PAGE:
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Memorial Set for the Beloved and Graceful Kumu Hula Ellen Castillo

Ellen Castillo

BY MALIA ZIMMERMAN - A public memorial for Ellen Kuuleialohapoinaole Pukaikapuaokalani Castillo, a well-known Kumu Hula from Waimanalo, Oahu, has been set for Saturday, November 3, beginning at 9:30 a.m. at St. George’s Church in Waimanalo.

Castillo, who headed Pukaikapuaokalani Hula Halau for 50 years, taught thousands of girls and women a graceful hula style that she was known for.

An elegant, graceful and expressive dancer, Castillo studied under some of Hawaii’s most respected Na Kumu Hula including Aunty Bella Richards and Aunty Lani Kalama.

While her studio was in Kailua, Castillo also taught in schools in Waimanalo and Kailua.

Castillo’s hula halau competed annually in the Merrie Monarch Hula Festival and the Miss Aloha Hula Contest in Hilo and the Queen Liliuokalani Keiki Hula Competition on Oahu.

Over the decades, she taught hula, Tahitian and other Polynesian dances to five generations of girls and women on Oahu’s windward side.

Many of her students returned years later with their daughters and granddaughters.

Carol Lehua Carvalho started dancing with Castillo at the age of 5 and has danced ever since. In 1986, Castillo gave Carvalho her blessing to start her own halau, Halau Hula Ka Ulu Pua 'A'ala O Ka Lani.

“Even, after I started my halau, I would return to Ellen to continue dancing as she made me a better Kumu by constantly inspiring me with her graceful choreography that touched my heart, her passion for the art of hula that motivated me to learn more of the culture and her love for her haumana that taught me dedication to my students in and out of the classroom,” Carvalho said. “Due to the countless years of training and support of Aunty Ellen, I now touch over 375 students through Halau Hula 'Iolani at 'Iolani School and Halau Hula Ka Ulu Pua 'A'ala O Ka Lani out of my home and at St. Anthony's Parish in Kailua.”

Carvalho said Castillo was truly a gift and the women from the halau will continue to ensure the beauty and style she taught is well preserved.

Kumu Hula Ellen Castillo

Malia Cavaco Peters said Castillo taught so many valuable lessons including discipline.

“We were expected to come to hula ready to learn and ready to dance. Our feet needed to be clean, no chewing gum (and if we got caught she made us stick it on our nose for the entire practice)...you never did that again.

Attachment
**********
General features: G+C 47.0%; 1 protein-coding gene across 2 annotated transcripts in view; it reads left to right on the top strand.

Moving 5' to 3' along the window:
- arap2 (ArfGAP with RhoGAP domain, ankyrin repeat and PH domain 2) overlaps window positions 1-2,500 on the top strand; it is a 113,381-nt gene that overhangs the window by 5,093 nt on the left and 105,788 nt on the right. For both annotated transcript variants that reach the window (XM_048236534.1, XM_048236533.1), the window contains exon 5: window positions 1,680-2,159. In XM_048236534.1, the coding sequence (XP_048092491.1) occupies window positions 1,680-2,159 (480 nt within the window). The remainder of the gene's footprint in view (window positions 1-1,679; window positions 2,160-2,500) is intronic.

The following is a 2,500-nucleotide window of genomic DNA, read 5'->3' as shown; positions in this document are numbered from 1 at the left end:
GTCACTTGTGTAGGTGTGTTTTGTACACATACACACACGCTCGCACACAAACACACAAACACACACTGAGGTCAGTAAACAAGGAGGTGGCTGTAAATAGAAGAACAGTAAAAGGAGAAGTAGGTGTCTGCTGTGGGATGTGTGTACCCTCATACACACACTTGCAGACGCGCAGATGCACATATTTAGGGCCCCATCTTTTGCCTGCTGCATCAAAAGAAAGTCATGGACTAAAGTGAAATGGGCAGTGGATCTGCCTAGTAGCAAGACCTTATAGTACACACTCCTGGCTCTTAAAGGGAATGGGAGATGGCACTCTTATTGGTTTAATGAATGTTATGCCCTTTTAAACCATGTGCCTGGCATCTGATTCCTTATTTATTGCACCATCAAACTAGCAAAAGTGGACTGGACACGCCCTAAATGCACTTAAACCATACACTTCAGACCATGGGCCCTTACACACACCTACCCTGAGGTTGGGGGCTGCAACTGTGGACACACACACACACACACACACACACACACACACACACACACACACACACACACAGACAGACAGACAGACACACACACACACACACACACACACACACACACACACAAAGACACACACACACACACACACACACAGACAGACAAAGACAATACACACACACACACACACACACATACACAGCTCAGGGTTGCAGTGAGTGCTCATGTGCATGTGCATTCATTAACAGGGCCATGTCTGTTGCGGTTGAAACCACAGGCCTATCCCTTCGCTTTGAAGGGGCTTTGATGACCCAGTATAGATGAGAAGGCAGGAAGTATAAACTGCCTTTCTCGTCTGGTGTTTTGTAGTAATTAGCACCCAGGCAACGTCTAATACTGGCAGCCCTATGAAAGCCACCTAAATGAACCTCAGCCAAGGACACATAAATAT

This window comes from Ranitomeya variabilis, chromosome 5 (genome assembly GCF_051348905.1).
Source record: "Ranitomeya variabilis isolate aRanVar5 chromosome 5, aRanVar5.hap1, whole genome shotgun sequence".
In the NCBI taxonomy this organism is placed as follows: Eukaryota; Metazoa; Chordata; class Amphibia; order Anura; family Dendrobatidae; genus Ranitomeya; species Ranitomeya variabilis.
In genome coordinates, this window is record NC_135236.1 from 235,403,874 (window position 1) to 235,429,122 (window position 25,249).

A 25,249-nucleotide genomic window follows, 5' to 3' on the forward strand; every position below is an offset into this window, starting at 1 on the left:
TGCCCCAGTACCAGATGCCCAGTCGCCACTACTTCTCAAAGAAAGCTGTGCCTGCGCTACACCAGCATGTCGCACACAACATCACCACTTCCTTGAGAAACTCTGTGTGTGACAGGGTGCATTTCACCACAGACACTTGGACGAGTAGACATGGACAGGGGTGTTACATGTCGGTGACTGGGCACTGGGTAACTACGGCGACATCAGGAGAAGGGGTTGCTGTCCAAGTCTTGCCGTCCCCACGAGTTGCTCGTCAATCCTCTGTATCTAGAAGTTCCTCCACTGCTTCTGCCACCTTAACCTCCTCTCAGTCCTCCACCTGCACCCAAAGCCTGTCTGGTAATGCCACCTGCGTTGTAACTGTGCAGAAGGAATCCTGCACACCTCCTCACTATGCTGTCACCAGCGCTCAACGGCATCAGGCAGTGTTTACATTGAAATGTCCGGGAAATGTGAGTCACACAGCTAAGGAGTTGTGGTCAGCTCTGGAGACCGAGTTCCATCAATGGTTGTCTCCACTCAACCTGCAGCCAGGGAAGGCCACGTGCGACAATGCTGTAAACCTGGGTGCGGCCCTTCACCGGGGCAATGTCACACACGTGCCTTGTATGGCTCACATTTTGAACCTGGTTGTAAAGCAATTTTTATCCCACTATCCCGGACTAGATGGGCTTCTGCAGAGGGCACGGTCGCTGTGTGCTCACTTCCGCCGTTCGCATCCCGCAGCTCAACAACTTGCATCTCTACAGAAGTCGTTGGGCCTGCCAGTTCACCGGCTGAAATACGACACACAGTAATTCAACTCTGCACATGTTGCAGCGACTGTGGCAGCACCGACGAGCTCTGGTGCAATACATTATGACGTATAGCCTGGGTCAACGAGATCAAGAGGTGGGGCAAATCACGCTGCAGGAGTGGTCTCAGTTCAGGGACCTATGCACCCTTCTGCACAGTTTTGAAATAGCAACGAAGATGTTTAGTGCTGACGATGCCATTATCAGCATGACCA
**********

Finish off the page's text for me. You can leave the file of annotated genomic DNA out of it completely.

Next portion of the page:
“She pushed us beyond what we thought we could do. Just when you thought you couldn't bend your knees any lower, she would stand on our legs and make us do rolls on the ground to stretch us out.”

“She was so talented, teaching us auwana, kahiko, Tahitian, Maori and other dances.

“We did so many shows at various parties, luaus and other events so we had experience and were comfortable performing on stage.

“Aunty Ellen always taught us that even if we were a group of 25-30 girls, we should be dancing as one.

“Most importantly, she wanted us to express, express, express!

“That was so important to her and she could get the shyest of girls to get out of their comfort zone to express them self so beautifully. She was a second mother to us all."

Verna Mokulehua, another of Castillo’s dancers, said Castillo was one of the most beautiful, graceful women she has ever met.

“Although I met her when I was young, and she was a strict hula teacher, I have always loved her because of her beauty, grace, stature, and the way that she carried herself. She was able to teach the sweet, graceful style of her Kumu, Aunty Bella Richards to many of us. I loved watching her dance through the mirrors in halau and till today can still hear her voice when I am dancing,” Mokulehua said.

“If I could've told Ellen something, before she left us to be with the Lord, I would say: ‘Thank you, Aunty Ellen for sharing your hula, your love, your gifts with us. You have left a legacy of dancers that will carry on your true love, the hula. …. May you be blessed from heaven knowing that your legacy lives.’”

Castillo’s halau was named for her grandmother, whose name “Pukaikapuaokalani” translates to "seashell flower of heaven."

Castillo leaves behind her husband Henry, her sons Nolan, Derek and Keola, her daughter-in-laws Janice Shimizu and Raydean Hopu, as well as 11 grandchildren and four great grandchildren.

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